How To Talk To Your Partner About Getting A Vasectomy
...without getting in an argument.
So, you’ve officially reached the point in your life where you know you don’t want to have anymore (or any) children. In order to continue having a healthy sex life with your partner, you need to rely on some form of birth control. If you don’t want to continue taking hormonal birth control, like the pill, and you’re not comfortable relying on condoms, then asking your partner to get a vasectomy seems like the pretty obvious solution. And honestly, it is! But even though a vasectomy is a simple and reversible surgery, asking your partner to get one can be a struggle.
There’s no getting around the fact that asking your partner to get a vasectomy is going to be an emotional conversation. A vasectomy, which involves cutting the supply of sperm to semen so that a person can no longer impregnate another, is a sensitive subject for many people. But it’s also an effective form of birth control: it’s a simple procedure, there are almost no side effects, and it can even be reversed down the line if you guys change your mind.
In fact, it can seem like such an obvious solution that you might feel resentful that your partner is weary about it, especially if you’ve had trouble taking hormonal birth control. That’s understandable, but at the end of the day, your partner has to make this decision about their body. As their partner, it’s important for you to be supportive of their feelings and to approach the conversation gently. If you’re both willing to listen to each other and be understanding of how the other one feels, you can have a mature discussion that can hopefully lead to a solution everyone is happy with.
How To Approach The Vasectomy Topic With Your Partner
Before you bring a vasectomy up to your partner, make sure you know exactly what you want to say. Kimberly Panganibon, licensed marriage and family therapist, tells Romper that doing some work on your end before the actual conversation is crucial. “By this I mean figuring out how you feel about the topic, why it is important to you, and what you need,” she explains. “After you have sorted through your own thoughts, feelings, and needs, it is best to let your partner know that you have something important you need to discuss with them and ask when would be a good time for them to talk.”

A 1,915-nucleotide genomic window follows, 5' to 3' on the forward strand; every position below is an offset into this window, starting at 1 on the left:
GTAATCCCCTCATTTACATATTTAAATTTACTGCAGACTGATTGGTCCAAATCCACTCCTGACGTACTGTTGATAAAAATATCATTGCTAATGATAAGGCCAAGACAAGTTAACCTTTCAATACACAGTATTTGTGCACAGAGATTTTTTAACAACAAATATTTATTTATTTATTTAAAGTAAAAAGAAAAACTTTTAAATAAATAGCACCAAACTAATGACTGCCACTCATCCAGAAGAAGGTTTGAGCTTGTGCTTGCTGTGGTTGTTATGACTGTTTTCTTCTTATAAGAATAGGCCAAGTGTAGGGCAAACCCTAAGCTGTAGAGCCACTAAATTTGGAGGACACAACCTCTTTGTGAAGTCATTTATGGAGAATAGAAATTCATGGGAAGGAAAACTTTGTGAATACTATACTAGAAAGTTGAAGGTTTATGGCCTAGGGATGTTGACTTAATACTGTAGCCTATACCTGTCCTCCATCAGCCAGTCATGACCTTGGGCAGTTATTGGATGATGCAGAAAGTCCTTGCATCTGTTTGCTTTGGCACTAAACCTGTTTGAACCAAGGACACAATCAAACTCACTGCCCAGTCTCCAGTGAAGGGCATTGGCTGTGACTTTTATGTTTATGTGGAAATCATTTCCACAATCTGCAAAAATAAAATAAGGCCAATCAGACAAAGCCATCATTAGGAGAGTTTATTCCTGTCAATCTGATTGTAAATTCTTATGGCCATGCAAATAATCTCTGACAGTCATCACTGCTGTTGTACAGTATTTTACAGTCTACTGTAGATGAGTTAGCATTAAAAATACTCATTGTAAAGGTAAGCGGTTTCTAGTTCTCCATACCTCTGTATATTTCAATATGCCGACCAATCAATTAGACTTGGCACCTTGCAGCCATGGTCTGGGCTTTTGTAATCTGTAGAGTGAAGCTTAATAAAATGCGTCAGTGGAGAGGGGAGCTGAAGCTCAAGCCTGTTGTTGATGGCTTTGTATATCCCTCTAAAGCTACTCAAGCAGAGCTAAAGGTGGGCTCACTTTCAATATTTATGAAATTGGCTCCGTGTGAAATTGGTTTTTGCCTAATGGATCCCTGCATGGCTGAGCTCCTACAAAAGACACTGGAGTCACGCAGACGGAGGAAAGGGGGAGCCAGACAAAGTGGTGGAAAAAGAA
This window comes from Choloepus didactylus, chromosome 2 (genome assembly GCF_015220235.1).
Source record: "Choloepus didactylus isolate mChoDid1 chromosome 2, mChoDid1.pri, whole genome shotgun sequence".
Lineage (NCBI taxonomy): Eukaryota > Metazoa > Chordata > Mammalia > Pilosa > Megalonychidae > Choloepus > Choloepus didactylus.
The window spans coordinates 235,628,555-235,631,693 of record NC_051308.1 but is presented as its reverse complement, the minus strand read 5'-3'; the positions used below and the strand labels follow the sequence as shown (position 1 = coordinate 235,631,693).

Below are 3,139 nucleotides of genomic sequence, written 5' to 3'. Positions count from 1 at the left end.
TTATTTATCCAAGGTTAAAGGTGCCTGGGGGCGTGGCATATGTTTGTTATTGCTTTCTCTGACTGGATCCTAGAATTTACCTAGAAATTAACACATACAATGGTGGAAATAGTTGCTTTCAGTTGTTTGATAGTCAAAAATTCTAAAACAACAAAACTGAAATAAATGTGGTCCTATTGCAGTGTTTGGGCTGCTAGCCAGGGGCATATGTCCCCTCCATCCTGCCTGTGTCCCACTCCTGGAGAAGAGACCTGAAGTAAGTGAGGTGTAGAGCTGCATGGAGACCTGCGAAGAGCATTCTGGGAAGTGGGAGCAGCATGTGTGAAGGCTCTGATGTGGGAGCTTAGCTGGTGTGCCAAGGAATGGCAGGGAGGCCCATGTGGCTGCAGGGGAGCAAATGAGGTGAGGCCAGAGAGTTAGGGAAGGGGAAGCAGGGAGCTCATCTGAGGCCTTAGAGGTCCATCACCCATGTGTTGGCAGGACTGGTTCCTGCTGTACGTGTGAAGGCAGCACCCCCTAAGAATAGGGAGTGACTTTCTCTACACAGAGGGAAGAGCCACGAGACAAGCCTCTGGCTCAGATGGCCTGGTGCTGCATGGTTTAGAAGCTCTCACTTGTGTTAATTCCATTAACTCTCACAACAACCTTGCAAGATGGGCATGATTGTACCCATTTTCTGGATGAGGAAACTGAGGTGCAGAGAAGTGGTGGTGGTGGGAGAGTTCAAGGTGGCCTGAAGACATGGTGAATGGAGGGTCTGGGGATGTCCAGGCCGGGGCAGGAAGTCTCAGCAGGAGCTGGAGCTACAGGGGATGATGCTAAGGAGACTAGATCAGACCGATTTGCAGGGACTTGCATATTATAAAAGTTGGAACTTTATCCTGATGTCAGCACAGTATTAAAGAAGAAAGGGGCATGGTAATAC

Timing is everything here. “Bring up the conversation gently at a time that you can focus on the conversation,” Panganibon says. Talking about this in the privacy of your own home when neither of you are busy or around your kids is best. Panganibon suggests finding a time when neither of you are stressed or in a bad mood, and when you’re least likely to be interrupted.
Go into the conversation with an open mind, rather than with the mindset of, “This is happening whether he likes it or not.” This should be a discussion, not an argument. “Be willing to listen to your partner and validate their feelings, even if they are different from your own,” Panganibon says. “It is important that you both feel heard and understood before even beginning to talk about what you will actually do.”
So, how do you say, “I want you to have a vasectomy” in a gentle way? Panganibon recommends the “gentle start-up,” which is an approach created by The Gottman Institute. “The Gentle Start-Up follows these steps: (1) I feel... (2) About what... (3) I need...,” Panganibon explains. “If you have done the work identifying your feelings and needs, this should be a relatively simple process. For example, you may say, ‘I feel concerned about the possibility of accidentally getting pregnant and I need us to talk about ways we can prevent that.’”
How To Talk About A Vasectomy If Your Partner Shuts Down
Your partner will likely respond in one of three ways: they’ll be open and accepting of the idea, they’ll be unsure, or they’ll get annoyed and kind of shut you out. If they immediately say no to a vasectomy, but they’re also willing to listen, don’t be afraid to push a bit more. “Share why this is so important to you and what it would mean for your partner to be open to doing this,” Panganibon says. “Then be curious about their feelings and needs and help them feel heard as well.”
If your partner gets mad, shuts down, and refuses to even discuss it, that’s when an argument can begin. In this case, Panganibon recommends giving them some space to think things through before bringing it up again rather than trying to continue the conversation. “In that time, work on identifying what your core need is around this situation — i.e. why this is so important — and identify if there are any other potential ways of getting your core needs met,” she says.
After giving them time, bring it up again. Panganibon says to make that next discussion more about trying to understand one another rather than trying to talk them into something. “Stay away from problem-solving for a bit and move into curiosity and understanding,” she says. Be patient, and really try to get to the root of the issue. Don’t push the issue, and don’t try to rush through it. In time, you guys will likely be able to figure something out.